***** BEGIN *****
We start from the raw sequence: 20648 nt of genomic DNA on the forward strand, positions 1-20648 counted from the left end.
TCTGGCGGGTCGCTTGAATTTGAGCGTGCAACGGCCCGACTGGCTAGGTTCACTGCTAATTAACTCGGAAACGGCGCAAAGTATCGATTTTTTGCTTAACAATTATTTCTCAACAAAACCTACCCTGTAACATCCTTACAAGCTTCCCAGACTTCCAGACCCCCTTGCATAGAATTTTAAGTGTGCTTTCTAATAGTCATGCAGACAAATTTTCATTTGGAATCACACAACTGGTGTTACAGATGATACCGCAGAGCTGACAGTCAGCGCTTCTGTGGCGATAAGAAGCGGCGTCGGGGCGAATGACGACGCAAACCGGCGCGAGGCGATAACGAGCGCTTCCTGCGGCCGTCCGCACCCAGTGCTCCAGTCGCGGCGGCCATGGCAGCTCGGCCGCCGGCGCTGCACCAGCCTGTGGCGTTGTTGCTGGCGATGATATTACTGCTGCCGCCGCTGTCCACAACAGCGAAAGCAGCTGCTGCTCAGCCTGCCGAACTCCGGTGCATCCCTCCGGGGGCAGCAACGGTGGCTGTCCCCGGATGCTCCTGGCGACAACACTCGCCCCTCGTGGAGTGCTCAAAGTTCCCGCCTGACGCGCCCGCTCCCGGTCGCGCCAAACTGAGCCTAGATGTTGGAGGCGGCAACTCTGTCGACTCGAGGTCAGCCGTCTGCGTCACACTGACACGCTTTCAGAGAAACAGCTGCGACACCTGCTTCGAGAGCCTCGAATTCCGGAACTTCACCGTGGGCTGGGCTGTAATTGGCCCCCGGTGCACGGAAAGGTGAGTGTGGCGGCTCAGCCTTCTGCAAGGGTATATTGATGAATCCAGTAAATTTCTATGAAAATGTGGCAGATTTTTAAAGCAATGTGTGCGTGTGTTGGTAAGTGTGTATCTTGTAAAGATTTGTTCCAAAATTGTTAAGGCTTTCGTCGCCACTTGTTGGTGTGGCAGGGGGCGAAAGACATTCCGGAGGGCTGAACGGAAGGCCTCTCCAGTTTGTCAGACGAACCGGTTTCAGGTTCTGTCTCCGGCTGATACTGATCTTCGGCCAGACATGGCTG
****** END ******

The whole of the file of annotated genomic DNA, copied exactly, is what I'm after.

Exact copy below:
We start from the raw sequence: 20648 nt of genomic DNA on the forward strand, positions 1-20648 counted from the left end.
TCTGGCGGGTCGCTTGAATTTGAGCGTGCAACGGCCCGACTGGCTAGGTTCACTGCTAATTAACTCGGAAACGGCGCAAAGTATCGATTTTTTGCTTAACAATTATTTCTCAACAAAACCTACCCTGTAACATCCTTACAAGCTTCCCAGACTTCCAGACCCCCTTGCATAGAATTTTAAGTGTGCTTTCTAATAGTCATGCAGACAAATTTTCATTTGGAATCACACAACTGGTGTTACAGATGATACCGCAGAGCTGACAGTCAGCGCTTCTGTGGCGATAAGAAGCGGCGTCGGGGCGAATGACGACGCAAACCGGCGCGAGGCGATAACGAGCGCTTCCTGCGGCCGTCCGCACCCAGTGCTCCAGTCGCGGCGGCCATGGCAGCTCGGCCGCCGGCGCTGCACCAGCCTGTGGCGTTGTTGCTGGCGATGATATTACTGCTGCCGCCGCTGTCCACAACAGCGAAAGCAGCTGCTGCTCAGCCTGCCGAACTCCGGTGCATCCCTCCGGGGGCAGCAACGGTGGCTGTCCCCGGATGCTCCTGGCGACAACACTCGCCCCTCGTGGAGTGCTCAAAGTTCCCGCCTGACGCGCCCGCTCCCGGTCGCGCCAAACTGAGCCTAGATGTTGGAGGCGGCAACTCTGTCGACTCGAGGTCAGCCGTCTGCGTCACACTGACACGCTTTCAGAGAAACAGCTGCGACACCTGCTTCGAGAGCCTCGAATTCCGGAACTTCACCGTGGGCTGGGCTGTAATTGGCCCCCGGTGCACGGAAAGGTGAGTGTGGCGGCTCAGCCTTCTGCAAGGGTATATTGATGAATCCAGTAAATTTCTATGAAAATGTGGCAGATTTTTAAAGCAATGTGTGCGTGTGTTGGTAAGTGTGTATCTTGTAAAGATTTGTTCCAAAATTGTTAAGGCTTTCGTCGCCACTTGTTGGTGTGGCAGGGGGCGAAAGACATTCCGGAGGGCTGAACGGAAGGCCTCTCCAGTTTGTCAGACGAACCGGTTTCAGGTTCTGTCTCCGGCTGATACTGATCTTCGGCCAGACATGGCTG